Mercedes-Benz raised eyebrows with the design of the EQXX, a study that closely previews a production model whose main traits are its low weight, aerodynamic efficiency, as well as taking energy from the sun to go further than comparable EVs. When the automaker revealed the concept, it announced that it could do over 621 miles (1,000 km) on one charge.

Well, now it has demonstrated that it can actually achieve the number by driving exactly 626 miles (1,008 km), averaging a truly remarkable 8.7 kWh/100km, which equates to 7.14 miles/kWh. However, there is more to this, since Mercedes says the EQXX still had juice for an additional around 87 miles (140 km), after it had been driven basically non-stop for some 11 hours and 32 minutes...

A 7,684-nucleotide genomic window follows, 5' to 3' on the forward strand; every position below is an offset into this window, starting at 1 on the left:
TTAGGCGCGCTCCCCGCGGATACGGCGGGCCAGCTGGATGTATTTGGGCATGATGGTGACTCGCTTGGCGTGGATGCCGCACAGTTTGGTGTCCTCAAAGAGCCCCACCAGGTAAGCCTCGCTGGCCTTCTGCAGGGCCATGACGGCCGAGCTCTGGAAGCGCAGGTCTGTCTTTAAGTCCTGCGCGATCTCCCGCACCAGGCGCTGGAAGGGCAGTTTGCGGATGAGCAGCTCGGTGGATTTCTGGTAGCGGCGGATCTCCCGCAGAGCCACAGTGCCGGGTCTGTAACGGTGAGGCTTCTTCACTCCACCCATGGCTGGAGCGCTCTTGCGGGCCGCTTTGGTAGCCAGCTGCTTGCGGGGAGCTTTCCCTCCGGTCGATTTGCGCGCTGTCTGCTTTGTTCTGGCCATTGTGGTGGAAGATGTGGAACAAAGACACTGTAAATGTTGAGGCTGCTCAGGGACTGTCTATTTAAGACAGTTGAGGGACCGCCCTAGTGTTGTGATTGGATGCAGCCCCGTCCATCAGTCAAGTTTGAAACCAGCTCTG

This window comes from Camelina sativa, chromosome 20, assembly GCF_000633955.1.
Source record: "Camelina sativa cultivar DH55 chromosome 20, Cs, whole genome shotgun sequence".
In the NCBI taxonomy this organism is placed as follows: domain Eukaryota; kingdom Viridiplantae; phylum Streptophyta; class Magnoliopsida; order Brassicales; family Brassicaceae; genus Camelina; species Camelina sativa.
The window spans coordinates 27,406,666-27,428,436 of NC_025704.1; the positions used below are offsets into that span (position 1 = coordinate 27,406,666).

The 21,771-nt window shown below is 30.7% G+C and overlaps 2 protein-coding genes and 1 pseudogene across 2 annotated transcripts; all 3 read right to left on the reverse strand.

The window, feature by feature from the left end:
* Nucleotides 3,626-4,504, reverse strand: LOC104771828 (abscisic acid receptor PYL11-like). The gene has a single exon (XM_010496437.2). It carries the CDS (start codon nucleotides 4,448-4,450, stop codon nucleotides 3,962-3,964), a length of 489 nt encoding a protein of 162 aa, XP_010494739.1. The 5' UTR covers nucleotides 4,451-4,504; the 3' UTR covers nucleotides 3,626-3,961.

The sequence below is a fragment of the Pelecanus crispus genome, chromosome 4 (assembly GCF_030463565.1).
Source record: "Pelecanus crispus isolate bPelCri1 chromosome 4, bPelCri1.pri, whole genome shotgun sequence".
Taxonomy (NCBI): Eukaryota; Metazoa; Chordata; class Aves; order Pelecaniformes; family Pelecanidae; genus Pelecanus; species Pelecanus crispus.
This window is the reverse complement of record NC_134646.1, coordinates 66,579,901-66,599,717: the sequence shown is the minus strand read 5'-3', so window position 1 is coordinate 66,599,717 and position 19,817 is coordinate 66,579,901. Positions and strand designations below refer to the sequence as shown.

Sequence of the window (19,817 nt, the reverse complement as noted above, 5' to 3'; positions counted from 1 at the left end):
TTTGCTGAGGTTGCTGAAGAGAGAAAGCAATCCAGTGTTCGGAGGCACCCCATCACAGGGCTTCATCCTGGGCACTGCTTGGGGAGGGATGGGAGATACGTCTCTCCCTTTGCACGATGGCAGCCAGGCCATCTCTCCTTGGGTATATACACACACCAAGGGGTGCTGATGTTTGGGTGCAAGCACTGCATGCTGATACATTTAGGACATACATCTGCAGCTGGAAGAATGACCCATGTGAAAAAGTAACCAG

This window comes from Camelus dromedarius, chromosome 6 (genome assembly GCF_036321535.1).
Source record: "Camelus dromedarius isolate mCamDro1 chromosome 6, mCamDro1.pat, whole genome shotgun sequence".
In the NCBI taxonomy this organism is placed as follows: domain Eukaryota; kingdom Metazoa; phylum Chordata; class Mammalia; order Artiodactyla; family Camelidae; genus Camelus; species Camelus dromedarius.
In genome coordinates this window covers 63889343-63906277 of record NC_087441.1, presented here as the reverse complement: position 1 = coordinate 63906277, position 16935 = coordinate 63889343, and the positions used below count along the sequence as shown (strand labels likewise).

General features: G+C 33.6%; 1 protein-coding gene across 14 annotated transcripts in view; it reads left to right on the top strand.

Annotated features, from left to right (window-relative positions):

Gallery: Mercedes-Benz EQXX Exceeds 1,000 KM

For reference, the longest range version of the EQS electric sedan flagship, the 107.8 kWh 450+, is conservatively rated by the EPA at 350 miles (563 km), although an independent test by Edmunds has confirmed that it can fairly easily pass the 400 miles (643 km) mark; in the same range test, the EQS recorded an average consumption of 29.5 kWh/100km, or 3.39 miles/kWh.

With that in mind, the EQXX’s achievement (and the fact that it still had plenty of range left after the test) is even more impressive and it really shows that all the clever innovations that Mercedes has integrated are working. Between its very small frontal area (just 2.12 m² or 22.8 ft²), low drag coefficient of o.17, relatively low weight of 1,750 kg (3,858 pounds) and the 117 solar cells on its roof, it is considerably more frugal than the EQS.

It is worth noting that the photovoltaic array doesn’t actually add electricity into the main battery pack, but the 12-volt battery instead. Through it the car runs auxiliary systems, like infotainment and climate, thus allowing the car to preserve the charge from its main battery pack (whose size is not known for the EQXX).

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